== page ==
A Seguso glass artisan crafting a Murano vase

A Seguso glass artisan crafting a Murano vase

You have got to see this yourself.

4.  Uncover a Hidden Garden

A small courtyard in the garden at Fortuny in Venice

A small courtyard in the garden at Fortuny in Venice

Many have heard of the fabric firm Fortuny.  Their showroom on the island of Guidecca is open to the public on weekdays, and every day during the summer.  But you must schedule an appointment specially to see the real gem–a private garden at the rear of the showroom  created by a former owner of the firm, the Countess Elsie Lee Gozzi.  It’s utterly charming.  Among other sites, you will see La Contessa’s  rather modest Venetian residence,  which now houses the offices of Fortuny’s creative director.

A peek inside La Contessa’s home at Fortuny in Venice with Fortuny fabric covering the windows (natch)

A peek inside La Contessa’s home at Fortuny in Venice with Fortuny fabric covering the windows (natch)

I visited while massive amounts of wisteria were in bloom.

Heavenly.

5.   Visit a Venetian Resident’s Personal Home

How did I manage that feat?? I participated in a tour with Toma, The Antiques Diva.  Don’t want to buy any antiques?  Book anyway.

I didn’t buy a thing, but I got inside some incredible places that you could not see otherwise.  Toma works with locals  such as my guide Ursula, whose family has lived in Venice since the 14th century.  A highlight was our visit to the exclusive L’ Antichita’ Marciana where we saw plenty of wonders dating back to the 15th century.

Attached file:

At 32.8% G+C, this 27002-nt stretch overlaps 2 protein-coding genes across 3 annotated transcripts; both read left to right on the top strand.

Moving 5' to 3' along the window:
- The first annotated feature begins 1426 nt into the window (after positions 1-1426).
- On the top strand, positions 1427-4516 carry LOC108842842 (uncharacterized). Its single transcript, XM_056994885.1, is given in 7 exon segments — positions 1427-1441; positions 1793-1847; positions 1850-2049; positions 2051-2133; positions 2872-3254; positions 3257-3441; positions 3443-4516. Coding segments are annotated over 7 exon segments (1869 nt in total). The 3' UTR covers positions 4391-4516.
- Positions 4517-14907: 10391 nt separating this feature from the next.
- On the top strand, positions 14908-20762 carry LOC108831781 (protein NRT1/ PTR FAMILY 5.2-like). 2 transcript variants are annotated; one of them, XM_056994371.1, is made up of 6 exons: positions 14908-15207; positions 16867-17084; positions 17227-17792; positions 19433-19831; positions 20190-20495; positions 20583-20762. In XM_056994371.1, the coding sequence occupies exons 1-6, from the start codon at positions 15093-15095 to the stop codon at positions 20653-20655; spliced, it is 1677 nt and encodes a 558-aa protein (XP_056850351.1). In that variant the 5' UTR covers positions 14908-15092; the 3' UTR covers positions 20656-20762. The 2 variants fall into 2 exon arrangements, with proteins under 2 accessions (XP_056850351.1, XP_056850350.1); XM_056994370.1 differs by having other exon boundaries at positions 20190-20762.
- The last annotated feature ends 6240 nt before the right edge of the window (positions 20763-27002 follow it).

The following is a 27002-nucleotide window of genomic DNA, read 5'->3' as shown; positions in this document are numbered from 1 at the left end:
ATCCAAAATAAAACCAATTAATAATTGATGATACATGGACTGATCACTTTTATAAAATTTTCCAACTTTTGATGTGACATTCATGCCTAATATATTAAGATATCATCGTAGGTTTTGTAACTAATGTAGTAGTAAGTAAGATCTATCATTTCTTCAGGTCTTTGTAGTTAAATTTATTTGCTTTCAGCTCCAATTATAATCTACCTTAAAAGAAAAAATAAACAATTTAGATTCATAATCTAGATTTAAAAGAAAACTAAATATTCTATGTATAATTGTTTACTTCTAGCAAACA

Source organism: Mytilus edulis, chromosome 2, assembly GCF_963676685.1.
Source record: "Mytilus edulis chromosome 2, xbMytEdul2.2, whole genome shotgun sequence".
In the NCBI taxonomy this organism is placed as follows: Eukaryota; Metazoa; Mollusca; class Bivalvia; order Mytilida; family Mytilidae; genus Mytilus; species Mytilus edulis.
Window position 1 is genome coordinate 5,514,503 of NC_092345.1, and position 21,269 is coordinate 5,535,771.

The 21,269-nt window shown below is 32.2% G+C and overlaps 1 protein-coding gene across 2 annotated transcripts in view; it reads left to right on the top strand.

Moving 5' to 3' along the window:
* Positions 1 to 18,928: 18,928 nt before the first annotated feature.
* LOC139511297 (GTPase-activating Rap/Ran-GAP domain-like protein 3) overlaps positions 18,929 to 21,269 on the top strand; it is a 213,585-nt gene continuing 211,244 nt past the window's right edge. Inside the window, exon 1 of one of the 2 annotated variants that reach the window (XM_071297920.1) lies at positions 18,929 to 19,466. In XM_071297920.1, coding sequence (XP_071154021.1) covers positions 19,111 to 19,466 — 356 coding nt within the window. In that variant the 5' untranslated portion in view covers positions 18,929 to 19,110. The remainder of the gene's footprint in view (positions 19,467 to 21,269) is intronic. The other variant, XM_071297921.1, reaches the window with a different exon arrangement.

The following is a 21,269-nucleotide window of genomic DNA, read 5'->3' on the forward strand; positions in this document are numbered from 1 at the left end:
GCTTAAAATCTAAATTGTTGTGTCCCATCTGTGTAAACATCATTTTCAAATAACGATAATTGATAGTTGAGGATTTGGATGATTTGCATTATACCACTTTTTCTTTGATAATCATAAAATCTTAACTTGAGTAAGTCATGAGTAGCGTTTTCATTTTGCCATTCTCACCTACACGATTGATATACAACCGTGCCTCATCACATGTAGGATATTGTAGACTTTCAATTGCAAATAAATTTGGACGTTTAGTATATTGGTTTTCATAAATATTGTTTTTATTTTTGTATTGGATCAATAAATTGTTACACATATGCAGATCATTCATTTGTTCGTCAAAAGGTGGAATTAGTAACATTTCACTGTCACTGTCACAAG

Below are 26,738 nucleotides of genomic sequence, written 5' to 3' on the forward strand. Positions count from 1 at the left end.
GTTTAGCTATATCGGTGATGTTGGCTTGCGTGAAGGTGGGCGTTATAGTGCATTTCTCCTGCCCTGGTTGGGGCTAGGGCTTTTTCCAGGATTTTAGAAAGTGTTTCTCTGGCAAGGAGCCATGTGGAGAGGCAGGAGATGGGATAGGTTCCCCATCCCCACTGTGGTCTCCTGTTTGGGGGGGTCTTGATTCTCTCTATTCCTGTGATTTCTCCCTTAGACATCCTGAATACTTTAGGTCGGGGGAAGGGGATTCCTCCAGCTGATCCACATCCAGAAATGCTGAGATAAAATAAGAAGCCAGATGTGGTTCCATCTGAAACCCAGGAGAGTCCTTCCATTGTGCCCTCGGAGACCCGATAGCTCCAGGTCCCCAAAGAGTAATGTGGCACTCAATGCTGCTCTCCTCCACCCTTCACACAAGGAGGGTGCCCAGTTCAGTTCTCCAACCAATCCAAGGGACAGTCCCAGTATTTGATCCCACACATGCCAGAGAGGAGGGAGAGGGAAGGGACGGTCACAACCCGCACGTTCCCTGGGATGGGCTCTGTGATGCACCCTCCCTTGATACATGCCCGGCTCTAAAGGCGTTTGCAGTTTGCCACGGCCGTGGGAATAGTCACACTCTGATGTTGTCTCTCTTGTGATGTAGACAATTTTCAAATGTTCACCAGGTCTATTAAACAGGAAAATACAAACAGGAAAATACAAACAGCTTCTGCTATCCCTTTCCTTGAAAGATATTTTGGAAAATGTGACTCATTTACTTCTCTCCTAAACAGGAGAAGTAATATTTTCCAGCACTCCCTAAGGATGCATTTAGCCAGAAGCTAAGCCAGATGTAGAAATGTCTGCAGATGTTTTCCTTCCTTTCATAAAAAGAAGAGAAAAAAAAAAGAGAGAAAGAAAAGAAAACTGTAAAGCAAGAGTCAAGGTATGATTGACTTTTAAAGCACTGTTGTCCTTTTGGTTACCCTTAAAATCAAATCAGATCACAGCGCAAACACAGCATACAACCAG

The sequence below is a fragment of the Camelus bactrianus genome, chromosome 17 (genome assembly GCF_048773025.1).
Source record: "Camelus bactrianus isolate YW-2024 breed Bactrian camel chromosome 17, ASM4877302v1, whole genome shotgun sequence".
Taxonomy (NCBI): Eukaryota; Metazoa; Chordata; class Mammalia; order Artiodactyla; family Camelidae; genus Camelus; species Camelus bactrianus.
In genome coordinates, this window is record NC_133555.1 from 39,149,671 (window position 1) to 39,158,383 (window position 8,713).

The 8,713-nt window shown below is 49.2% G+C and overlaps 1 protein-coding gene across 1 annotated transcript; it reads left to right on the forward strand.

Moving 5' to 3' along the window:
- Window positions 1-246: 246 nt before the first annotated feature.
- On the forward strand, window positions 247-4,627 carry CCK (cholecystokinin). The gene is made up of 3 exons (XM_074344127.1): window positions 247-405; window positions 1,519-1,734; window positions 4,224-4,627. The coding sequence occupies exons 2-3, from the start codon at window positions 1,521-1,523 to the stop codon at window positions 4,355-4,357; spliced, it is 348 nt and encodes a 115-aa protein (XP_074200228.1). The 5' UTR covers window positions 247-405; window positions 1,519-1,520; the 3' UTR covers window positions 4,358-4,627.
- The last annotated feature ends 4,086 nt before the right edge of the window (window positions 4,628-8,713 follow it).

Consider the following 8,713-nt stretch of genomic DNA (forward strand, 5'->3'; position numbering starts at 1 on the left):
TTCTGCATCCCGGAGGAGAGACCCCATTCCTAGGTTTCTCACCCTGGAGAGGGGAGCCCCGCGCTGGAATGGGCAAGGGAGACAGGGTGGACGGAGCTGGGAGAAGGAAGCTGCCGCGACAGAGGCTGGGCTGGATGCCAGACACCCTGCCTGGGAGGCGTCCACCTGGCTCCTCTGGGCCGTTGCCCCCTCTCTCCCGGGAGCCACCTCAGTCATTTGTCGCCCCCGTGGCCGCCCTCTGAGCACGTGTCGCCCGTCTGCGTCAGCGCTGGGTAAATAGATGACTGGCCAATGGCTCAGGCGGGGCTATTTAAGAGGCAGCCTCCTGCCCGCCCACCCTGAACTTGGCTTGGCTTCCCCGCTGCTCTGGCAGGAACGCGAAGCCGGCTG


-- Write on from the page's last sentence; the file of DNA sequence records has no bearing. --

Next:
Toma, The Antiques Diva on the right with the owner of L’Antichita Maricana in her gallery

Toma, The Antiques Diva on the right with the owner of L’Antichita Maricana in her gallery

But the best part was the sneak peek of the residence attached to the antique gallery.   Imagine living  with a ceiling decorated like this each day:

The ceiling in a private apartment in Venice

The ceiling in a private apartment in Venice

I  wanted to move in.

And who knows, you might decide to purchase your own relic from the Renaissance. Toma can ship it home for you.

      6.   See the Inside of a Private Palazzo 

I also visited the legendary fabric firm Rubelli, whose studio just happens to be in a palazzo dating from 1524.

Beautiful Rubelli fabrics in their studio in Venice

Beautiful Rubelli fabrics in their studio in Venice

The Antiques Diva arranged this visit as well (another reason to book with her).  I loved my glimpse of Rubelli’s textile archives that stretch back to the Renaissance (remember I am a design nerd), but even if you don’t care about that stuff, you will adore the interior architecture.

Detail from a fireplace in the Rubelli studio dating from 1524

Detail from a fireplace in the Rubelli studio dating from 1524

Plus, Rubelli has a stunning view from their balcony. (Venice cannot be more picturesque.)

The view from the Rubelli studio in Venice

The view from the Rubelli studio in Venice

And sale alert for design nerds like me: I left with some highly discounted pillows in exquisite Rubelli fabrics. Score!

So by all means get your picture taken overlooking the Grand Canal (I certainly did), but don’t miss these tucked away treats.  

Your Venetian experience will be incomparable.

All photographs by Lynn Byrne.

CultureLynn Byrne